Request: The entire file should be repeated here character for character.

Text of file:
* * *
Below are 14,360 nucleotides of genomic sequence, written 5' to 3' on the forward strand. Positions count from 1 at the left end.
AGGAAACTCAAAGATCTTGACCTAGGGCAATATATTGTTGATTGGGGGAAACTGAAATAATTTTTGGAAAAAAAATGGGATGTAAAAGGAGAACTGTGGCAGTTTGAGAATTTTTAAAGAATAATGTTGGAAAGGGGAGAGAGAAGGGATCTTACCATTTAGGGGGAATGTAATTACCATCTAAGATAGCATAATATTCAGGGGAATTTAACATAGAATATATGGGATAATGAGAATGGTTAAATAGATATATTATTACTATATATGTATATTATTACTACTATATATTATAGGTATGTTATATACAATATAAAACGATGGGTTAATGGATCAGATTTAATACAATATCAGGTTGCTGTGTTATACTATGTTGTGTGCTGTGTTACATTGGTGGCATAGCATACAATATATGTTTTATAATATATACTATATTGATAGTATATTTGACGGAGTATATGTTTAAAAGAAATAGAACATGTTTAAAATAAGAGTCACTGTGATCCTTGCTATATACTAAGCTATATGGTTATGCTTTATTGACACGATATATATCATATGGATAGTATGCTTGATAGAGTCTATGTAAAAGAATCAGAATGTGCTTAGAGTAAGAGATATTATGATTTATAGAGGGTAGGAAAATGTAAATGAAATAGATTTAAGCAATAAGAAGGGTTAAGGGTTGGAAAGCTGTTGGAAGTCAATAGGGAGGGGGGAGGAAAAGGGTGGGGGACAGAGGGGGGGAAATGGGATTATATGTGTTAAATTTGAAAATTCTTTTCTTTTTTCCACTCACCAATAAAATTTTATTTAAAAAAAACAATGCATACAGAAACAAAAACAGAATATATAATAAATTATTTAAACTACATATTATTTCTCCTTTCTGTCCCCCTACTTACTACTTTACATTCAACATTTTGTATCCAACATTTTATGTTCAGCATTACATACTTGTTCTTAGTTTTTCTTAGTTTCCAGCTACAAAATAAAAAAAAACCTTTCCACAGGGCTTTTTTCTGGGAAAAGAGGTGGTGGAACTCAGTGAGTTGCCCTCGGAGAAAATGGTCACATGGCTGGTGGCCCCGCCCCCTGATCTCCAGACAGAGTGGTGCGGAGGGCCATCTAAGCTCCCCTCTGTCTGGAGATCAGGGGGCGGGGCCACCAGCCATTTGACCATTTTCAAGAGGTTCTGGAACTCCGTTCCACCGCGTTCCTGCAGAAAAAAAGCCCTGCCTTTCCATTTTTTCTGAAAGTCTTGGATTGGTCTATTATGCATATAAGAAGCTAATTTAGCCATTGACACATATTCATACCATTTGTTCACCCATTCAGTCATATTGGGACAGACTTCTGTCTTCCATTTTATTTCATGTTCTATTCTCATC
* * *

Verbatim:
Below are 14,360 nucleotides of genomic sequence, written 5' to 3' on the forward strand. Positions count from 1 at the left end.
AGGAAACTCAAAGATCTTGACCTAGGGCAATATATTGTTGATTGGGGGAAACTGAAATAATTTTTGGAAAAAAAATGGGATGTAAAAGGAGAACTGTGGCAGTTTGAGAATTTTTAAAGAATAATGTTGGAAAGGGGAGAGAGAAGGGATCTTACCATTTAGGGGGAATGTAATTACCATCTAAGATAGCATAATATTCAGGGGAATTTAACATAGAATATATGGGATAATGAGAATGGTTAAATAGATATATTATTACTATATATGTATATTATTACTACTATATATTATAGGTATGTTATATACAATATAAAACGATGGGTTAATGGATCAGATTTAATACAATATCAGGTTGCTGTGTTATACTATGTTGTGTGCTGTGTTACATTGGTGGCATAGCATACAATATATGTTTTATAATATATACTATATTGATAGTATATTTGACGGAGTATATGTTTAAAAGAAATAGAACATGTTTAAAATAAGAGTCACTGTGATCCTTGCTATATACTAAGCTATATGGTTATGCTTTATTGACACGATATATATCATATGGATAGTATGCTTGATAGAGTCTATGTAAAAGAATCAGAATGTGCTTAGAGTAAGAGATATTATGATTTATAGAGGGTAGGAAAATGTAAATGAAATAGATTTAAGCAATAAGAAGGGTTAAGGGTTGGAAAGCTGTTGGAAGTCAATAGGGAGGGGGGAGGAAAAGGGTGGGGGACAGAGGGGGGGAAATGGGATTATATGTGTTAAATTTGAAAATTCTTTTCTTTTTTCCACTCACCAATAAAATTTTATTTAAAAAAAACAATGCATACAGAAACAAAAACAGAATATATAATAAATTATTTAAACTACATATTATTTCTCCTTTCTGTCCCCCTACTTACTACTTTACATTCAACATTTTGTATCCAACATTTTATGTTCAGCATTACATACTTGTTCTTAGTTTTTCTTAGTTTCCAGCTACAAAATAAAAAAAAACCTTTCCACAGGGCTTTTTTCTGGGAAAAGAGGTGGTGGAACTCAGTGAGTTGCCCTCGGAGAAAATGGTCACATGGCTGGTGGCCCCGCCCCCTGATCTCCAGACAGAGTGGTGCGGAGGGCCATCTAAGCTCCCCTCTGTCTGGAGATCAGGGGGCGGGGCCACCAGCCATTTGACCATTTTCAAGAGGTTCTGGAACTCCGTTCCACCGCGTTCCTGCAGAAAAAAAGCCCTGCCTTTCCATTTTTTCTGAAAGTCTTGGATTGGTCTATTATGCATATAAGAAGCTAATTTAGCCATTGACACATATTCATACCATTTGTTCACCCATTCAGTCATATTGGGACAGACTTCTGTCTTCCATTTTATTTCATGTTCTATTCTCATC